Bit by the African-music bug |

Bit by the African-music bug

Cassie Pence
Special to the DailyAphrodesia got recognition for its social activism (and its funky African rhythms) after its "Just Vote Tour," a nationwide voter-registration tour focusing primarily on swing states. Members drove from San Francisco to New York and back on a vegetable oil powered bus, playing gigs and signing people up to excercise their American right.

VAIL – Members of Aphrodesia are creating music of the world and trying to save it at the same time.The 12-member band travels the country via its vegetable oil powered bus. It’s Aphrodesia’s way of spreading the message about how important renewable energy is.The group’s music is an effect of being bit by the African-music bug. Members are infected with the mother land’s rhythm, polyrhythm and traditional song. The band weaves sounds from Cuba, Brazil and the Caribbean into its sonic tapestry, as well, along with the musicians’ personal influences, like jazz, Afrobeat, Highlife and funk, to create an original brand of world music.

“I like the rhythms and the ability that they have to evoke people into dancing. We’re a dance band. We get everybody dancing,” guitarist David Sartore said. Sartore studied music of Ghana and Zimbabwe. On guitar, it’s a lot of melodic and repetitive melodies. He’s also the one that researched and bought the converted city transit bus.Ezra Gale (bass) and lead vocalist Lara Maykovich gave birth to the San Francisco band in 2003. Mayakovich, who studied in Boulder, lived in Ghana and Zimbabwe in ’97 and ’98, where she studied and performed with members of Akrowa Dance Ensemble of Ghana, Hewale Sounds of Ghana, Ghana National Dance Company and National Music and Dance Company of Zimbabwe. Her vocals add authenticity to Aprhrodesia’s sound.”It (living in Africa) really opened up my voice. I love the rhythm, the dance. I really got into the folklore and mythology of African traditions,” Mayakovich said. “Our sound is very original, but we try to respect the traditional forms of rhythm.”The group performs classic, fun African songs that are traditionally played for special occasions, and they also perform songs with deeper rhythms that are from old-earth pagan religions.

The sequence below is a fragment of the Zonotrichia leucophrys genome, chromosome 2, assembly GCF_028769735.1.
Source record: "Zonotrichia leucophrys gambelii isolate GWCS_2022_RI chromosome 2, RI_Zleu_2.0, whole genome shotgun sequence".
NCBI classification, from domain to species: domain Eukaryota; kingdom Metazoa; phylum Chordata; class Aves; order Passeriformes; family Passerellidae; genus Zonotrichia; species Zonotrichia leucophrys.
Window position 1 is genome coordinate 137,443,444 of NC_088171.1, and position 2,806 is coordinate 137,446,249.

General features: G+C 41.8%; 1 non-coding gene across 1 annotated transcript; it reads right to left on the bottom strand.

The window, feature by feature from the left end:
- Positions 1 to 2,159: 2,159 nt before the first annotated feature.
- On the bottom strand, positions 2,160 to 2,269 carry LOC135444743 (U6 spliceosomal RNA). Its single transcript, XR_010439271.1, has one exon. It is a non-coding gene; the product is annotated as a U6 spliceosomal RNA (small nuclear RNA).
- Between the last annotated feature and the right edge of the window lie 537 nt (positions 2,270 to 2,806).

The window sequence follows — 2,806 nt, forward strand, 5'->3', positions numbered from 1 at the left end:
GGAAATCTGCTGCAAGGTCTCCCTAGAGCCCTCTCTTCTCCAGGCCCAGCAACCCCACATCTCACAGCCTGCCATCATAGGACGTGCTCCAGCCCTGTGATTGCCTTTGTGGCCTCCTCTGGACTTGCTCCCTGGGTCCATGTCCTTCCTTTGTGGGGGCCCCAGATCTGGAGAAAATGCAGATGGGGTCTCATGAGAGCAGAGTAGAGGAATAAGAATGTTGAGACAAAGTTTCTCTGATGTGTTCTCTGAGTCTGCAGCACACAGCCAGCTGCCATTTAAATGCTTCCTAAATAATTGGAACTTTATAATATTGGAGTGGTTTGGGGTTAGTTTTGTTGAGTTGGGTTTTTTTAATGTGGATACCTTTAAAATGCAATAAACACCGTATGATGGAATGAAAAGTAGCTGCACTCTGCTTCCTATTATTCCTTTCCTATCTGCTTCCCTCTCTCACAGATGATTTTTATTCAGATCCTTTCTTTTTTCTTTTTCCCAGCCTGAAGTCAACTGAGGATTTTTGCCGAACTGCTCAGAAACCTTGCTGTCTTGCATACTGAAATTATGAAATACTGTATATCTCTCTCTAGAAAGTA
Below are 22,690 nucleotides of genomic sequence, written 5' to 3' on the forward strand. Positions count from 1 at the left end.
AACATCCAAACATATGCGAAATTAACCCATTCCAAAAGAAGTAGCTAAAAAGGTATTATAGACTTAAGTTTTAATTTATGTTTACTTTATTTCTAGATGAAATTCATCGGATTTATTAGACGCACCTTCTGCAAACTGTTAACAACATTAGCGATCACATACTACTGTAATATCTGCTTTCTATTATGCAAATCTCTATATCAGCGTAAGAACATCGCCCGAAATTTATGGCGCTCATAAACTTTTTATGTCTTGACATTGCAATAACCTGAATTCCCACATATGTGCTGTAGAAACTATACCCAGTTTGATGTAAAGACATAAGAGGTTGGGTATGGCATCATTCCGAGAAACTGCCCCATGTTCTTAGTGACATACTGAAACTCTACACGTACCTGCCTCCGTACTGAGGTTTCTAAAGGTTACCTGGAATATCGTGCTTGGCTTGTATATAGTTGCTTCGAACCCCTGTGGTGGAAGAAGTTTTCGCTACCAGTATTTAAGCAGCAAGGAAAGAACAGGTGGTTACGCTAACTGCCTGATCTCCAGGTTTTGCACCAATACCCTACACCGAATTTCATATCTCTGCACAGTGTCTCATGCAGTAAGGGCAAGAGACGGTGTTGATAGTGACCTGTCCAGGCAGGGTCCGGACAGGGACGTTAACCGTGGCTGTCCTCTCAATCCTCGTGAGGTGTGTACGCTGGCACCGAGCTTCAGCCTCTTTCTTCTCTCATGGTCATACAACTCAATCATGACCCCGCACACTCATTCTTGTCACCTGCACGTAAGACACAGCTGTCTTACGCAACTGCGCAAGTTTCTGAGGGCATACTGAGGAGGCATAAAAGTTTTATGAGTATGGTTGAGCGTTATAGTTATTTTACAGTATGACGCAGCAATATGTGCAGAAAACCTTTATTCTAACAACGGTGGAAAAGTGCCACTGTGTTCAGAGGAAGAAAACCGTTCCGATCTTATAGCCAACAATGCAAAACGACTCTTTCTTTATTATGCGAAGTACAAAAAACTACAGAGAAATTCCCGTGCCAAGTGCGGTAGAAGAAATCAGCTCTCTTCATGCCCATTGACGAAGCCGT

Vocalists sing some songs in African languages Ga and Ewe, but the band also writes its own English lyrics, which are often politically charged and sung over Afrobeat. The band likes to dress in costumes and the three vocalists lead the crowd to dance.”Music is a vessel for political and social change. Right now, we are really fired up about the war in Iraq,” said vocalist Nicole Rodriguez.”I really feel heartbroken that we’re in Iraq,” Maykovich added. “I really don’t think war is a solution.”But renewable energy is, which is why the band practices what it preaches.

Tonight’s high-energy show at 8150 begins at 10. For more information, call the club at 479-0607.Arts and Entertainment Editor Cassie Pence can be reached at 949-0555, ext. 618, or cpence@vaildaily.comVail Colorado

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